We've seen Samsung's multitasking before, and it really shines on bigger screens. On the 12.2" Note Pro you can have up to 4 windows running in multi-window view, while on the Tab Pro 10.1 it's 2 windows due to the smaller screen size. As always with this Samsung feature, not every installed app gets the multi-tasking green light, but there are enough important apps that you won't be lacking for ways to fill up your screen: both Internet (webkit) and Chrome web browsers, YouTube, Video, Maps, Hancom Office, Calculator, Calendar, Play Music, Play Store, Twitter, Play Books, Play Movies & TV, Evernote, BSPlayer, Adobe Reader, Contacts, e-Meeting, Samsung's music player, My Files (file manager), Gallery, Email and more are supported. You can save window pairings if you often use two apps together--say the web browser and the video player. And then there's Samsung's floating app feature where you can run the video player in a floating window.
As covered in our Samsung Galaxy Note Pro 12.2 review, Hancom Office is a revelation. It has full desktop PC Office features rather than the usual stripped down mobile Office. Hword (Hancom Word) has advanced formatting, image and clip art insertion, footnotes and endnotes. The spreadsheet has pivot tables, formulas and more. The PowerPoint compatible app is feature-rich. If you intend to spend a lot of quality time working with MS Office documents, you'll want Hancom, which is exclusive to Samsung Galaxy Pro and Tab 4 tablets.
Since Samsung targets business users, they've included a bundle of apps like WebEx, Remote PC (RemoteView by rview), KNOX tablet security, and Dropbox (with 50 gigs storage for a year). Remote PC can control Windows, Mac and Linux PCs remotely, albeit with some lag. It can handle everything except full screen PC games.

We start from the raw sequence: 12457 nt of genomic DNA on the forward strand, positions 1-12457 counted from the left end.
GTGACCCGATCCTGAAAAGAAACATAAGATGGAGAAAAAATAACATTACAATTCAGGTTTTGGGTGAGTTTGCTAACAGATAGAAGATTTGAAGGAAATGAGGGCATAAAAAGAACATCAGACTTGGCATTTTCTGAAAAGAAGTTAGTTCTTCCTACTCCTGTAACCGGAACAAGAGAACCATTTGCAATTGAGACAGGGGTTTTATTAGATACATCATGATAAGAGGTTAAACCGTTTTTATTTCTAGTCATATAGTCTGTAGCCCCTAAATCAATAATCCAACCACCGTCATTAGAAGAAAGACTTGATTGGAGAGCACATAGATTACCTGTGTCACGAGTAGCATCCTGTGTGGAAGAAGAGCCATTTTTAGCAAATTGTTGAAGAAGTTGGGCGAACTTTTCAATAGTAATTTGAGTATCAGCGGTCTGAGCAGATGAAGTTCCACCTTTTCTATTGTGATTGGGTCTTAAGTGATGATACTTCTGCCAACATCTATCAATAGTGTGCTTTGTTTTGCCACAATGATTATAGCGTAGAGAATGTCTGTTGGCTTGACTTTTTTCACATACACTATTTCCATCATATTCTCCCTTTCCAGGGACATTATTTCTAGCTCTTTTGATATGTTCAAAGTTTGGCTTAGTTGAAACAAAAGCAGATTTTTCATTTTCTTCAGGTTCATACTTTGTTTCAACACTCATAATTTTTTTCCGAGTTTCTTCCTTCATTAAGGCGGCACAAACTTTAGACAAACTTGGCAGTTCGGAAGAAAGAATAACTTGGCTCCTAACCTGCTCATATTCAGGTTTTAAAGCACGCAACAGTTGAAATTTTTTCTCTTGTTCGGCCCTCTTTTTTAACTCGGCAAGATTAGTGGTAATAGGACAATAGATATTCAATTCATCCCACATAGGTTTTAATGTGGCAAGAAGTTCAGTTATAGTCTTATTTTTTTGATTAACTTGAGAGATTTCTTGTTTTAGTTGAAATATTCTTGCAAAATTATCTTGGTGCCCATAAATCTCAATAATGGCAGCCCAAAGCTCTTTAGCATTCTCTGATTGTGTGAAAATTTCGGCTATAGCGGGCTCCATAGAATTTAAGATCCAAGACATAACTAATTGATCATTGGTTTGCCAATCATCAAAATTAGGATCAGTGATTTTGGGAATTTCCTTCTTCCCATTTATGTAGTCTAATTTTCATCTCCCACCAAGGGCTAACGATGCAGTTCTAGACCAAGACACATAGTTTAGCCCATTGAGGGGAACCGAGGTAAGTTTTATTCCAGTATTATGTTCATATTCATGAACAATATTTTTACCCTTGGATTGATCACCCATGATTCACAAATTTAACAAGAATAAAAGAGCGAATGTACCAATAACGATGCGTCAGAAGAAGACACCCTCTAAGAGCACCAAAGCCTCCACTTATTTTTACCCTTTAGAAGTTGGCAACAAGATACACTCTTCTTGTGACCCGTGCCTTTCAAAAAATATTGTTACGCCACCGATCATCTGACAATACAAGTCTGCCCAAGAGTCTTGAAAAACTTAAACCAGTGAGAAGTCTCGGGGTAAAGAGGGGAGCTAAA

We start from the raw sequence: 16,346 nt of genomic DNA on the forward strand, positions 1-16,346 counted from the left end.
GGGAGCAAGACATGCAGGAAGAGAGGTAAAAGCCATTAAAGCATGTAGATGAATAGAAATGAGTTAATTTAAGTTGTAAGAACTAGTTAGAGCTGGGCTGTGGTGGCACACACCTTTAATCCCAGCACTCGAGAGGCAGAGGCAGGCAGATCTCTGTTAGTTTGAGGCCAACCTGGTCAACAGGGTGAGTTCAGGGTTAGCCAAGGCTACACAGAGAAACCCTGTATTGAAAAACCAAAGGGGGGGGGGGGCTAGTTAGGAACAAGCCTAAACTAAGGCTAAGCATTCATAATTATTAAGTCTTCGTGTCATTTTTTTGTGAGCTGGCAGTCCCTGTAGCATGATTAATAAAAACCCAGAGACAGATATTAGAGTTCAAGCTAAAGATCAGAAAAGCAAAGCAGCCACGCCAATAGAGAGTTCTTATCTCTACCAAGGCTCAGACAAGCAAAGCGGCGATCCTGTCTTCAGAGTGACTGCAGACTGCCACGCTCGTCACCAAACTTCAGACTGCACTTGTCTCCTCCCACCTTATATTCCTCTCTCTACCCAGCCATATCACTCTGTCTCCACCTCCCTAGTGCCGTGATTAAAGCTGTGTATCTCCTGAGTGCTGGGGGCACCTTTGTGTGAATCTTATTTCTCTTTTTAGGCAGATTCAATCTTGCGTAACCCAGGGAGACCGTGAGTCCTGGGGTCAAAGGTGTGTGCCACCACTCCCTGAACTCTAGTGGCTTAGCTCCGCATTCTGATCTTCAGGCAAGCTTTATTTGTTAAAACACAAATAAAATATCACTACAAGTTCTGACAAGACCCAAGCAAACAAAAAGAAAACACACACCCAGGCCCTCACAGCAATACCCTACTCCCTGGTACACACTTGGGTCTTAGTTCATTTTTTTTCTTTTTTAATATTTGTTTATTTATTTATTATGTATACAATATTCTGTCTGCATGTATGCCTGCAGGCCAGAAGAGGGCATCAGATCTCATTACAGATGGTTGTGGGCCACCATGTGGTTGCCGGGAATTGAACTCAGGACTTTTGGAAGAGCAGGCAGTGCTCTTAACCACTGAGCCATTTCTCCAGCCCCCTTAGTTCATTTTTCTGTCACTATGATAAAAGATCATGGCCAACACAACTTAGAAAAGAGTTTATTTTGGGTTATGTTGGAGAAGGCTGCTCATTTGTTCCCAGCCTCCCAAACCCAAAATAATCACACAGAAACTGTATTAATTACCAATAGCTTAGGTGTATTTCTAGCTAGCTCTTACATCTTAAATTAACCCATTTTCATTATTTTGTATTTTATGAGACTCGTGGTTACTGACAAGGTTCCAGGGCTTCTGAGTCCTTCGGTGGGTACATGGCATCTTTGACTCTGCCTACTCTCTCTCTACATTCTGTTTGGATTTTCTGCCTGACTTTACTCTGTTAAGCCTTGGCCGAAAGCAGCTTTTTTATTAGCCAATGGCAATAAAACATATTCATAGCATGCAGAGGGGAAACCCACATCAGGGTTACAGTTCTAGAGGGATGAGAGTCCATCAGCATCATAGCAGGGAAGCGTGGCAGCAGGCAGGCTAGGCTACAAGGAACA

Lastly, there's the new Magazine UX, an attractive presentation of news topics and it offers quick access to select apps. The magazine is a cross between Flipboard, which is in fact pre-loaded, and Windows 8's Live Tiles. Unfortunately, the selection of tiles is limited and news content updates (via Flipboard) are flakey. You do get standard Android home screens with widgets too, and you can add more screens as needed.
Performance and Horsepower
The Galaxy Tab Pro 10.1 runs on the 1.9GHz Exynos 5 Octa 5420 CPU, which has 4 high power 1.9GHz cores and 4 companion 1.3GHz low power cores when serious processing power isn't needed. It's a strong CPU with MALI-T628 graphics, though it falls slightly shy of the Qualcomm Snapdragon 800. That's the same processor used in the 2014 Galaxy Note 10.1, Galaxy Note Pro 12.2 WiFi model and some (non-US) Samsung Galaxy Note 3 smartphones. This is one of the fastest Android tablets currently on the market, and it's fast enough to handle Samsung's TouchWiz UI embellishments, the full-featured Hancom Office and today's top 3D games like Asphalt 8 and Modern Combat 4 perfectly.
The Galaxy Tab Pro 10.2 has 2 gigs of RAM where 1 gig is common and 2 to 3 gigs is flagship. Currently, Samsung only offers it with 16 gigs of internal storage. You can use a microSD card up to 64 gigs capacity to extend storage, and Samsung's tweak to allow app installation to SD cards is here. The tablet runs Android 4.4 KitKat, the latest version of the OS, and it won't allow you to move apps to SD cards if they touch core system functions.
||3D Mark Ice Storm
|Samsung Galaxy Tab Pro 10.1
|Samsung Galaxy Tab S 10.5 (Snapdragon)
|Samsung Galaxy Tab 4 10.1
|Samsung Galaxy Note 10.1 2014
|Samsung Galaxy Tab 3 10.1
|Samsung Galaxy Tab Pro 8.4
|Google Nexus 9
|Google Nexus 10
|Samsung Galaxy Note 8.0
|Kindle Fire HDX 8.9